1M Prasad Naidu, 2Dr Madhu Sudan Reddy, 3T Madhu Chaithanya, 4N Mallikarjun Rao
1(Medical Biochemistry) NMCH, Nellore, AP, India.
2(MD Pharmacolgy) NMCH, Nellore, AP, India.
3(Medical Pharmacology) MIMS, Vijayanagaram, AP, India.
4(MSc Botany). Acharya Nagarjuna University, Guntur, AP, India.
Sodium dodecyl sulphate-polyacrylamide gel electrophoresis (SDS-PAGE)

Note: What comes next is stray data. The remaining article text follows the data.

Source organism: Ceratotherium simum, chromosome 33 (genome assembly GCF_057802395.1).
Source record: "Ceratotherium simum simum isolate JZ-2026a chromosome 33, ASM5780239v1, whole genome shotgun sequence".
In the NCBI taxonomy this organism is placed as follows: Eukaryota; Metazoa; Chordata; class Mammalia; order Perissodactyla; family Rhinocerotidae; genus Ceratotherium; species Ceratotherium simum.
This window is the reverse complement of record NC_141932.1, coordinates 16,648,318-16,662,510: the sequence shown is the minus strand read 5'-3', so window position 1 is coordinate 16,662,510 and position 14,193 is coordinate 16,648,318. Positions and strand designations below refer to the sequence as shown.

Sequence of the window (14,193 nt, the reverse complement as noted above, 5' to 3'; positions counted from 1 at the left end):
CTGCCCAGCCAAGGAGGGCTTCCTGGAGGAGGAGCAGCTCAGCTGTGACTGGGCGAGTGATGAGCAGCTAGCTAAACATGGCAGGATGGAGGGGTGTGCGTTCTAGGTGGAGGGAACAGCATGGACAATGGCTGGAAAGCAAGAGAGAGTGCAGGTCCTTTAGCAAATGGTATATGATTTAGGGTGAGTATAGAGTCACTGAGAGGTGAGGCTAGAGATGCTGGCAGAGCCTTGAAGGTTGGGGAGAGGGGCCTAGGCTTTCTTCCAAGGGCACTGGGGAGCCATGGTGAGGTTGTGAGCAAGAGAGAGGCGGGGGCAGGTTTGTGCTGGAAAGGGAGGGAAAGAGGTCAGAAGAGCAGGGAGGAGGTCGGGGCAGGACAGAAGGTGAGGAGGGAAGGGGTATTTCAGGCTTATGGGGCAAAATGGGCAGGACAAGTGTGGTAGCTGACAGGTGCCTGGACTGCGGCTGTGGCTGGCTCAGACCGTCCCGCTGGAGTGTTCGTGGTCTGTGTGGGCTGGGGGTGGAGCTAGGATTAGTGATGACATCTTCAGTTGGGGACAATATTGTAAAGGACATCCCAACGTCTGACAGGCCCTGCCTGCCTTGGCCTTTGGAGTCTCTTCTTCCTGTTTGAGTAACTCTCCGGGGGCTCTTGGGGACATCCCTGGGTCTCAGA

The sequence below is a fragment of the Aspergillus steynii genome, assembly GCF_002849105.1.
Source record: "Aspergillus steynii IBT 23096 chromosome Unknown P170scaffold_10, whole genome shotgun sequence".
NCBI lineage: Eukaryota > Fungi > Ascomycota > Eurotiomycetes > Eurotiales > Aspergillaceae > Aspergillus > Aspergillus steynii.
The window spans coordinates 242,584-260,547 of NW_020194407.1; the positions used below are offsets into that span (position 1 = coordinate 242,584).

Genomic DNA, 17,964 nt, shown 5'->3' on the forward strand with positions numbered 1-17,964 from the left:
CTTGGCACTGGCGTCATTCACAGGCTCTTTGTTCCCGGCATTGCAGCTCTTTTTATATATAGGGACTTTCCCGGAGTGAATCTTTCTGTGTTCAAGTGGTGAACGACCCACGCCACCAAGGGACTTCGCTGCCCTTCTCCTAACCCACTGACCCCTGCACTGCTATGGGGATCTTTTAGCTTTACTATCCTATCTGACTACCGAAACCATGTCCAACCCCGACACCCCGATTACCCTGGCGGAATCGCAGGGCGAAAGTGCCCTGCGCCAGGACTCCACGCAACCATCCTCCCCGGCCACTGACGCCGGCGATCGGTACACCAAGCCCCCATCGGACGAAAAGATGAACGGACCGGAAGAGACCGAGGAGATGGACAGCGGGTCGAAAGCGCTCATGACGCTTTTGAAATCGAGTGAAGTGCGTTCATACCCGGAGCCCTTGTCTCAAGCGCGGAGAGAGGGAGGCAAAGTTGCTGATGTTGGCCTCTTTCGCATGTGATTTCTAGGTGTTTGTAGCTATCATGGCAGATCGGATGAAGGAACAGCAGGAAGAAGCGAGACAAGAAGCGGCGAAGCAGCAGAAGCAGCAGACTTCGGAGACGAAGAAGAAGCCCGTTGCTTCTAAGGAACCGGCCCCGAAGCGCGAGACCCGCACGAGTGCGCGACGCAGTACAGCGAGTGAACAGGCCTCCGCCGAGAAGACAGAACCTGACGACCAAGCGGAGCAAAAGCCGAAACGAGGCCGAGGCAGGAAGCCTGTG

An important technique for the separation of proteins is based on the migration of charged proteins in an electric field, a process called electrophoresis. These procedures are not generally used to purify proteins in large amounts, because simpler alternatives are usually available and electrophoretic methods often adversely affect the structure and thus the function of proteins. Electrophoresis is, however, especially useful as an analytical method. Its advantage is that proteins can be visualized as well as separated, permitting a researcher to estimate quickly the number of different proteins in a mixture or the degree of purity of a particular protein preparation. Also, electrophoresis allows determination of crucial properties of a protein such as its isoelectric point and approximate molecular weight. The polyacrylamide gel acts as a molecular sieve, slowing the migration of proteins approximately in proportion to their charge-to-mass ratio. Migration may also be affected by protein shape. In electrophoresis, the force moving the macromolecule is the electrical potential, E. The electrophoretic mobility of the molecule, µ, is the ratio of the velocity of the particle molecule, V, to the electrical potential. Electrophoretic mobility is also equal to the net charge of the molecule, Z, divided by the frictional coefficient, f, which reflects in part a protein’s shape.